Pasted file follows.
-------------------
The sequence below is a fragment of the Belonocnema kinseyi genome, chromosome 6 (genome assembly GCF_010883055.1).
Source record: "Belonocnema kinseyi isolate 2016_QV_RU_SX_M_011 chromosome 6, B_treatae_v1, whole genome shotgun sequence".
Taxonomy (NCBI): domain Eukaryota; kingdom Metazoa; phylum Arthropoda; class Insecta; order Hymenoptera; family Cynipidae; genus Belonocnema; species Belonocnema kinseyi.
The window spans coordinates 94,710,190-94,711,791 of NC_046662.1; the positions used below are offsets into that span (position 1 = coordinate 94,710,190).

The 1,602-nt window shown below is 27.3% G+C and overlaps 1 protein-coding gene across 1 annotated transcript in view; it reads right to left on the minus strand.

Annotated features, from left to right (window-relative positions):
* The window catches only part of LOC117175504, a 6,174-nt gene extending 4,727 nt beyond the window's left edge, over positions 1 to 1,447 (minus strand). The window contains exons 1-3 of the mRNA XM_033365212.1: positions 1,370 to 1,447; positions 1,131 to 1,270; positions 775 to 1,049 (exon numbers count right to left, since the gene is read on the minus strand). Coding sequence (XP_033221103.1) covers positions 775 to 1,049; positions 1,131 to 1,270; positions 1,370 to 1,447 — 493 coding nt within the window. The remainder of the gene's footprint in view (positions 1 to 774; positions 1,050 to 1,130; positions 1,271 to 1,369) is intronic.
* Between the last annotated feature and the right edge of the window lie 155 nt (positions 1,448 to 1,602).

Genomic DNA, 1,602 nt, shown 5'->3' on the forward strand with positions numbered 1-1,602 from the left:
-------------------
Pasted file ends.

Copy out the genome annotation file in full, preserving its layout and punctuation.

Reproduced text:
The sequence below is a fragment of the Belonocnema kinseyi genome, chromosome 6 (genome assembly GCF_010883055.1).
Source record: "Belonocnema kinseyi isolate 2016_QV_RU_SX_M_011 chromosome 6, B_treatae_v1, whole genome shotgun sequence".
Taxonomy (NCBI): domain Eukaryota; kingdom Metazoa; phylum Arthropoda; class Insecta; order Hymenoptera; family Cynipidae; genus Belonocnema; species Belonocnema kinseyi.
The window spans coordinates 94,710,190-94,711,791 of NC_046662.1; the positions used below are offsets into that span (position 1 = coordinate 94,710,190).

The 1,602-nt window shown below is 27.3% G+C and overlaps 1 protein-coding gene across 1 annotated transcript in view; it reads right to left on the minus strand.

Annotated features, from left to right (window-relative positions):
* The window catches only part of LOC117175504, a 6,174-nt gene extending 4,727 nt beyond the window's left edge, over positions 1 to 1,447 (minus strand). The window contains exons 1-3 of the mRNA XM_033365212.1: positions 1,370 to 1,447; positions 1,131 to 1,270; positions 775 to 1,049 (exon numbers count right to left, since the gene is read on the minus strand). Coding sequence (XP_033221103.1) covers positions 775 to 1,049; positions 1,131 to 1,270; positions 1,370 to 1,447 — 493 coding nt within the window. The remainder of the gene's footprint in view (positions 1 to 774; positions 1,050 to 1,130; positions 1,271 to 1,369) is intronic.
* Between the last annotated feature and the right edge of the window lie 155 nt (positions 1,448 to 1,602).

Genomic DNA, 1,602 nt, shown 5'->3' on the forward strand with positions numbered 1-1,602 from the left: